After a careful review and evaluation of the case, the Commission on Bar Discipline of the Integrated Bar of the Philippines (IBP) recommended the dismissal of the complaint against De Guzman for lack of merit on October 12, 2011.1 On December 29, 2012, the IBP Board of Governors passed a Resolution2 adopting and approving the recommended dismissal of the complaint, thus:
chanRoblesvirtualLawlibraryRESOLVED to ADOPT and APPROVE, as it is hereby unanimously ADOPTED and APPROVED the Report and Recommendation of the Investigating Commissioner in the above-entitled case, herein made part of this Resolution as Annex "A," and finding the recommendation fully supported by the evidence on record and the applicable laws and rules, and considering that the complaint is without merit, the same is hereby DISMISSED.
The Court finds no cogent reason to depart from the findings and recommendations of the IBP.
An attorney may be disbarred or suspended for any violation of his oath or of his duties as an attorney and counselor, which include statutory grounds enumerated in Section 27,3 Rule 138 of the Rules of Court.4chanrobleslaw
Under Article 1491 of the Civil Code, lawyers are prohibited to acquire by purchase, even at a public or judicial auction, either in person or through the mediation of another, their client's property and rights in litigation, hence:ChanRoblesVirtualawlibrary
ART. 1491. The following persons cannot acquire by purchase, even at a public or judicial auction, either in person or through the mediation of another:ChanRoblesVirtualawlibraryIndeed, the purchase by a lawyer of his client's property or interest in litigation is a breach of professional ethics and constitutes malpractice. The persons mentioned in Article 1491 are prohibited from purchasing said property because of an existing trust relationship. A lawyer is disqualified from acquiring by purchase the property and rights in litigation because of his fiduciary relationship with such property and rights, as well as with the client. The very first Canon of the Code of Professional Responsibility5 provides that "a lawyer shall uphold the Constitution, obey the laws of the land and promote respect for law and legal process." Canon 17 states that a lawyer owes fidelity to the cause of his client and he shall be mindful of the trust and confidence reposed in him, while Canon 16 provides that "a lawyer shall hold in trust all moneys and properties of his client that may come into his possession." Further, Section 3, Rule 138 of the Revised Rules of Court requires every lawyer to take an oath to obey the laws as well as the legal orders of the duly constituted authorities. And for any violation of this oath, a lawyer may be suspended or disbarred by the Court. All of these underscore the role of the lawyer as the vanguard of our legal system. The transgression of any provision of law by a lawyer is a repulsive and reprehensible act which the Court will never countenance.6chanrobleslawx x x x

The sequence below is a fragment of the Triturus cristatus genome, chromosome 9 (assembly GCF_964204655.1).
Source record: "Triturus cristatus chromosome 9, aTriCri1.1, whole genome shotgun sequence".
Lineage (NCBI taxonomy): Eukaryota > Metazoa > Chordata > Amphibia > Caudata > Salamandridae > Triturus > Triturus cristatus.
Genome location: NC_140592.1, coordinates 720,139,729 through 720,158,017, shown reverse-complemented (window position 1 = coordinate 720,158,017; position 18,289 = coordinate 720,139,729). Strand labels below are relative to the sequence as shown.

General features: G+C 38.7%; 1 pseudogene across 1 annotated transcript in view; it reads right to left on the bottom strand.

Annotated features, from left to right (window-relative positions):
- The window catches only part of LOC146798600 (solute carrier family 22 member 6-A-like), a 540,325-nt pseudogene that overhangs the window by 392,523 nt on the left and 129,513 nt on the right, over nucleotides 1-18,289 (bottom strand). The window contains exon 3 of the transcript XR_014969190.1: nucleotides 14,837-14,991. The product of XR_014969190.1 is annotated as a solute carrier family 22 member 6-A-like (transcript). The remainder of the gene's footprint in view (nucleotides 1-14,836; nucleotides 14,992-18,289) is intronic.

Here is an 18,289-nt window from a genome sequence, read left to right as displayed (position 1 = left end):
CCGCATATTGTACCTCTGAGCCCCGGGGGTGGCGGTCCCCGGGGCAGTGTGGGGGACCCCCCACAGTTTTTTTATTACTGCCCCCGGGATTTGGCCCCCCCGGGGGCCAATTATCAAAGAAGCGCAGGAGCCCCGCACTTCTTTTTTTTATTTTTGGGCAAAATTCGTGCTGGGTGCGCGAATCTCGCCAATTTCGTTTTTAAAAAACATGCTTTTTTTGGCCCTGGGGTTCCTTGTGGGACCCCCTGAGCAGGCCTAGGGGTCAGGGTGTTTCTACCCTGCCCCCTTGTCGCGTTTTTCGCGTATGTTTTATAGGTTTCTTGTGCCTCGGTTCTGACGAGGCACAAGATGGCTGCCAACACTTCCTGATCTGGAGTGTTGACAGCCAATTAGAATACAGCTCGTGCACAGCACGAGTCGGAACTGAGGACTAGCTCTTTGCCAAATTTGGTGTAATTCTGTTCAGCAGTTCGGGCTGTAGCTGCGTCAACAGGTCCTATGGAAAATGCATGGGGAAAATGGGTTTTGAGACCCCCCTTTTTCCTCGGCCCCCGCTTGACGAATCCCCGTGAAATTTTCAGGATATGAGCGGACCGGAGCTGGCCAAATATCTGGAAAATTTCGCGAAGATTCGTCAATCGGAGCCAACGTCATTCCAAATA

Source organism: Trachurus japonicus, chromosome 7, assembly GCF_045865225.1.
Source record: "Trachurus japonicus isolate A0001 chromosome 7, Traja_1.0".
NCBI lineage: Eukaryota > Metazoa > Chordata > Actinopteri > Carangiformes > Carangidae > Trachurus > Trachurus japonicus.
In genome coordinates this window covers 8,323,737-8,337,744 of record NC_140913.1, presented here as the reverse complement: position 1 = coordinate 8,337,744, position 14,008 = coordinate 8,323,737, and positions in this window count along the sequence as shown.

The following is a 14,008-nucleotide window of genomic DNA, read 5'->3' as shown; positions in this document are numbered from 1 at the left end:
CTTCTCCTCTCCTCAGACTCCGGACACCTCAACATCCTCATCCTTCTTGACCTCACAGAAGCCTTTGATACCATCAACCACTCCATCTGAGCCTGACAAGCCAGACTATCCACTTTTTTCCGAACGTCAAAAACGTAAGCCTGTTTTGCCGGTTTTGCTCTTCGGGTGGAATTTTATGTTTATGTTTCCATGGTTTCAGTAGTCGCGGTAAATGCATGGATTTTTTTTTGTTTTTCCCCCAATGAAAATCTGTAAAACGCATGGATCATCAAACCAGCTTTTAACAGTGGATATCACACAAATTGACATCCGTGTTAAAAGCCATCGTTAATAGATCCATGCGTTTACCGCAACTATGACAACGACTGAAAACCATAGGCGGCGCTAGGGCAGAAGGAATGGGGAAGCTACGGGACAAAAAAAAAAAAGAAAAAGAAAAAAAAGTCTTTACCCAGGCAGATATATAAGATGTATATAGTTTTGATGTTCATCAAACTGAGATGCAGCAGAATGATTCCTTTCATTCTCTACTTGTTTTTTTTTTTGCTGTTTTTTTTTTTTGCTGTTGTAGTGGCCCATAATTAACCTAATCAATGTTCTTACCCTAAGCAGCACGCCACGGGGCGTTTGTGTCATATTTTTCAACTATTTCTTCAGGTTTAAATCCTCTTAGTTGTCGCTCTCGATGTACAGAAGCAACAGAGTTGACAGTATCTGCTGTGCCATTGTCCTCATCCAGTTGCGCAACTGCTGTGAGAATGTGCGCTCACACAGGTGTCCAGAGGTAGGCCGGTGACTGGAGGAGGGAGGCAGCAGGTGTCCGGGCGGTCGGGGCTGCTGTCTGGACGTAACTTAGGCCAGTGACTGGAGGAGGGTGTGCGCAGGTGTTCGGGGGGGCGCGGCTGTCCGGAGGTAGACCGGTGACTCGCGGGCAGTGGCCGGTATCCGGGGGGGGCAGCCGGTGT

5. Justices, judges, prosecuting attorneys, clerks of superior and inferior courts, and other officers and employees connected with the administration of justice, the property and rights in litigation or levied upon an execution before the court within whose jurisdiction or territory they exercise their respective functions; this prohibition includes the act of acquiring by assignment and shall apply to lawyers, with respect to the property and rights which may be the object of any litigation in which they may take part by virtue of their profession.
6. Any others specially disqualified by law.